Julia M. Garrett
Department of English and Language Studies
University of New England
How to Develop a
to Complete a Term Paper
The following list provides a detailed research plan of manageable tasks to help you to complete a term paper or long research paper. I will continue to add to this site as other suggestions arise. If you have suggestions or "research tips" that you have picked up this semester that you'd like to share, email them to me and I'll post those on a linked page. Keep in mind that if you follow even some of the tasks and suggestions below, you will certainly produce a much better term paper than you would have without any research plan at all.
1) Read the assignment sheet. Yes, it always helps to begin by pointing out the obvious, but you would be amazed by the number of students who try to write 15-page research papers without the benefit of knowing what the professor has actually asked them to do. I'm hoping that the rest of you are more clever than this. Read with a highlighter in hand, and mark any important details that you think you might forget during the next 48 hours. More specifically, note the following: (a) key deadlines (write them into your calendar), (b) stages of work due, (c) how many sources and (d) what type of sources are required, and (e) whether a presentation of your research will be included.
If an assignment sheet warns you not to do something, don't do it. If we've taken the trouble to point out something to avoid, it means that when students go ahead and do such things anyway, well, perhaps there's a Calvin and Hobbes cartoon to illustrate the effects of that on your professors.
2) Start early! / buddy up with someone. Do at least two items on this list on the day that you receive your assignment sheet. You may need to revise your research strategy at a certain point, so it's best if you have a reasonable amount of time to change gears (e.g., if you cannot find enough sources for a topic you've chosen). Also, many students work very effectively on their own, but working with someone else in the class and setting deadlines for work may help to keep you on schedule with your research plan.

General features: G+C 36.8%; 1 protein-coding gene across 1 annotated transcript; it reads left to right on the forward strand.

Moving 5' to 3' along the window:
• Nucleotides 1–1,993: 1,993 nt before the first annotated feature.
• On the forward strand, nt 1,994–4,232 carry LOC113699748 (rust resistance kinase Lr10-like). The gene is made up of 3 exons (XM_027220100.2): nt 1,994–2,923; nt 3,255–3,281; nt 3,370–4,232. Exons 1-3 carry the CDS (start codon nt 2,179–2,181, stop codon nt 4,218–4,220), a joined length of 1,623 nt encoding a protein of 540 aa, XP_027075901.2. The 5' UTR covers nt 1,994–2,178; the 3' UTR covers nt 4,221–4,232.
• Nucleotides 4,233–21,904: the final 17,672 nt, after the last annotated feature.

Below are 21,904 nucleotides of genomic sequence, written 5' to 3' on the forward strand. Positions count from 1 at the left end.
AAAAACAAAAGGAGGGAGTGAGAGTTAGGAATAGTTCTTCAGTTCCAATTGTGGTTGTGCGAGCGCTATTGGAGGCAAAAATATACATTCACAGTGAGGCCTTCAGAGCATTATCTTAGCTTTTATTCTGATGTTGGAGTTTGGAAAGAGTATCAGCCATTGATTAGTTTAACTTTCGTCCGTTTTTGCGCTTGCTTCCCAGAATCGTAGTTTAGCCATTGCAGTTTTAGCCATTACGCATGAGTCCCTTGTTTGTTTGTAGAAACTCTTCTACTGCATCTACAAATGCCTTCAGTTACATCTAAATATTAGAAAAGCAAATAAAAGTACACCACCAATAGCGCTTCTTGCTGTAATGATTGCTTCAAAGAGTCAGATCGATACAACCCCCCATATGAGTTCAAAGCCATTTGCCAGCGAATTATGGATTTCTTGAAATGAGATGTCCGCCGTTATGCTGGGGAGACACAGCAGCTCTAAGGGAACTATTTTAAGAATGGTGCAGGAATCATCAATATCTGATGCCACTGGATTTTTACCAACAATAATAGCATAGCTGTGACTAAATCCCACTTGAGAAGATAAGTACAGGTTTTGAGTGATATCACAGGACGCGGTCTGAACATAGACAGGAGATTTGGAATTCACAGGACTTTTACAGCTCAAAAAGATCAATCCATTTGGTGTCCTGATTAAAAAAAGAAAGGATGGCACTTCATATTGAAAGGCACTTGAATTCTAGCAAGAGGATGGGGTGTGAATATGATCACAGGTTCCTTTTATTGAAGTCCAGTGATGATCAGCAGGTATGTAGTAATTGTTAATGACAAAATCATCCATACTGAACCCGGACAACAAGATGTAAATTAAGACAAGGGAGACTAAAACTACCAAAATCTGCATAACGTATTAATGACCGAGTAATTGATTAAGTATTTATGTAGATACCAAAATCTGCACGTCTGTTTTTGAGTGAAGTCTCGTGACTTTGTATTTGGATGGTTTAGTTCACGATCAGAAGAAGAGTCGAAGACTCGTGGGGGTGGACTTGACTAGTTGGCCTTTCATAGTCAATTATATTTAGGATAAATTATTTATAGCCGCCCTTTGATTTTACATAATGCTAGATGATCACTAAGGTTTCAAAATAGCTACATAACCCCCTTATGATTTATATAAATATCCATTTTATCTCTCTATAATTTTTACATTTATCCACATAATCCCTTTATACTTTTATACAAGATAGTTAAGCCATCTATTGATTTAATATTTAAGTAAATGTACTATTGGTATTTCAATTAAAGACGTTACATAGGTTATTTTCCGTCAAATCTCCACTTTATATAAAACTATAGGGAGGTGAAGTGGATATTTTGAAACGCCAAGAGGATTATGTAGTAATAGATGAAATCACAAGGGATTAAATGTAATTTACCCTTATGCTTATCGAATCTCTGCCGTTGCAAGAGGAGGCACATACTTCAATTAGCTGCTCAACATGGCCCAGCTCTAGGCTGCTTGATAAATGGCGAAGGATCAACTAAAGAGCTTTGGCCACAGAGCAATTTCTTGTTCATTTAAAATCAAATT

3) Narrow the field of research / Consult the professor / Work with LAC tutors: there are plenty of people on campus to help you get on the right track with this project. If you need clarifications about the assignment, it's best to go ask the professor about this soon after receiving the assignment (as opposed to the night before the thing is due. Yes, that happens). As you narrow down the possible topic, choose something that really seizes your interest, something you might actually enjoy researching (that happens, too).
4) Collect sources / Choose a Research Focus: begin collecting possible sources, read the first few pages of each to give you a more precise sense of the topic, and choose a research focus (primary topic of research). Make sure that you can find enough sources on that topic to compose a long research paper. If not, go back and tinker with the research focus.